50 degrees south and discover
its hidden secrets
The story of Campbell Island is also the story of the Island’s human history from historical accounts and historic sites. We aim to search for evidence of pre-European contact; review existing sources of Campbell Island history, search for new historic sites and assess their status and future management requirements; document the history, scale, and impact of historic sealing and whaling.
No one is sure when the outlying islands of the New Zealand region were first occupied by people. Research has found up to 650 year old settlement sites of Maori origin on some other Subantarctic Island. Was Campbell Island also discovered much earlier than 1810? Archaeological investigation of coastal locations and rock shelters suited to human habitation may provide the answer and shed light on the limits of Polynesian voyaging.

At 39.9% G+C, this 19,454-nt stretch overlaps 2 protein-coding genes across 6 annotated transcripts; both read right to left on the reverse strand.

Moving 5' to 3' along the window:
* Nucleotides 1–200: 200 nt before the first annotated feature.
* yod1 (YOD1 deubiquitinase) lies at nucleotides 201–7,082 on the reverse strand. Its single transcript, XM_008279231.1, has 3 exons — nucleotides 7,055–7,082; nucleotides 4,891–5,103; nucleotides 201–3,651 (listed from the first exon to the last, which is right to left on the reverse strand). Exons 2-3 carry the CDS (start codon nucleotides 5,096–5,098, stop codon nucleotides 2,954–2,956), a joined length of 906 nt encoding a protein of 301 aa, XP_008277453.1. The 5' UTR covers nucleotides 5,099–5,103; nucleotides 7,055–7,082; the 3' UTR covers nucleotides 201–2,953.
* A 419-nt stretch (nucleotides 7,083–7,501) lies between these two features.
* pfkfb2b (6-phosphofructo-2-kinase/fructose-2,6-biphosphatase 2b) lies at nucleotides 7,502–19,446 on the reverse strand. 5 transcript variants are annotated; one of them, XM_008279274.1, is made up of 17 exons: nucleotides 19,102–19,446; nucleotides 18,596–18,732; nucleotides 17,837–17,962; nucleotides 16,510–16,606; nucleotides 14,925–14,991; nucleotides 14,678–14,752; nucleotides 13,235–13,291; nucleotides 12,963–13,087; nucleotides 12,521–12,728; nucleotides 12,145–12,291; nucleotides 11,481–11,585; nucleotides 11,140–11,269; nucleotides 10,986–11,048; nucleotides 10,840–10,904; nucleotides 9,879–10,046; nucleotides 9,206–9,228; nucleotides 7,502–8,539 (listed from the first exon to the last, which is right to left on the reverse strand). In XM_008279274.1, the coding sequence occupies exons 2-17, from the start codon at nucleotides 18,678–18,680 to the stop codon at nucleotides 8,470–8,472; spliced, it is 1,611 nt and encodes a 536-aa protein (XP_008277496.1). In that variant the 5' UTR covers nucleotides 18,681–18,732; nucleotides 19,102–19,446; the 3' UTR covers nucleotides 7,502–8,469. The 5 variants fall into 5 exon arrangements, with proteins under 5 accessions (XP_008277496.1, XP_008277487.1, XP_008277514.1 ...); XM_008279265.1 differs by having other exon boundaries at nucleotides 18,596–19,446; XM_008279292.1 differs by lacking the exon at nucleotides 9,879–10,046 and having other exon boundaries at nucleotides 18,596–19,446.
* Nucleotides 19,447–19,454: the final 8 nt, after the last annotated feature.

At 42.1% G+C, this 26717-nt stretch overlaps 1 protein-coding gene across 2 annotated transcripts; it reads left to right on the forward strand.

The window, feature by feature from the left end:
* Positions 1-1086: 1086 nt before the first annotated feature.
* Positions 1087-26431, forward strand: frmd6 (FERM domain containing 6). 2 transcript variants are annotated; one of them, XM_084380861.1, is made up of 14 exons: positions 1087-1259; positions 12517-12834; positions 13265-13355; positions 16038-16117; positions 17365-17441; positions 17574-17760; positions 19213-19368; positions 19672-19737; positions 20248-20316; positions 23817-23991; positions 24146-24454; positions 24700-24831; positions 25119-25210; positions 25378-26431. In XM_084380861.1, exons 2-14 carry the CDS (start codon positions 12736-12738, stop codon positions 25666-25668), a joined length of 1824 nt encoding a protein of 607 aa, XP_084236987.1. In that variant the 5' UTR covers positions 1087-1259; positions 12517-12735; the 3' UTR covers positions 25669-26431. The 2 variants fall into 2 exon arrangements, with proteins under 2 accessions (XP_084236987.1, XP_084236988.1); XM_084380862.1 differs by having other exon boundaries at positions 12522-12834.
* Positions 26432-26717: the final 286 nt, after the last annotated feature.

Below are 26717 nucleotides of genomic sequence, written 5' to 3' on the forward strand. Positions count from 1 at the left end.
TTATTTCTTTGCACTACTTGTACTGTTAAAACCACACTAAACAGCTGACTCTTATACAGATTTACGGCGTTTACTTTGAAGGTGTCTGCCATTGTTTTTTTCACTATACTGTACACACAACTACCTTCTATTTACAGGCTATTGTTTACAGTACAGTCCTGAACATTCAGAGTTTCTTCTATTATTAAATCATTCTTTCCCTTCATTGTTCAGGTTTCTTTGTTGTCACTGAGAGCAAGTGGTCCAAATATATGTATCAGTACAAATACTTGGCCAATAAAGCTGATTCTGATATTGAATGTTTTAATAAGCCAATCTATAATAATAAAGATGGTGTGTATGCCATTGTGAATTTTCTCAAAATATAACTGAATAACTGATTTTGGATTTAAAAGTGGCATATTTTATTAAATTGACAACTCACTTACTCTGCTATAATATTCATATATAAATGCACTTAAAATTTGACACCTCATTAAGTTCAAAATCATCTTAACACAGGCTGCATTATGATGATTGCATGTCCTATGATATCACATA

The stories of sealers, whalers and farmers tell us of a turbulent and hard life that was carved out on the stormy shores of Campbell Island. For the first time ever in the history of Campbell Island this expedition will provide a qualified assessment of historic site importance – an urgent task now that scrub regrowth is overwhelming many sites.
A search for the location and remains of sealing camps can tell the history of sealing on this island and bring to life the sense of hardship and remoteness that will have been the lot for sealers in this wild and windy place.
Whaling stations at North West Bay and North East Harbour were the last shore whaling operations in New Zealand waters. The field archaeology of these stations will be examined to describe the period of change between historical 19th century technology and 20th
Century factory operations, and also unique whaling methods that were used at this unusually remote and southerly location.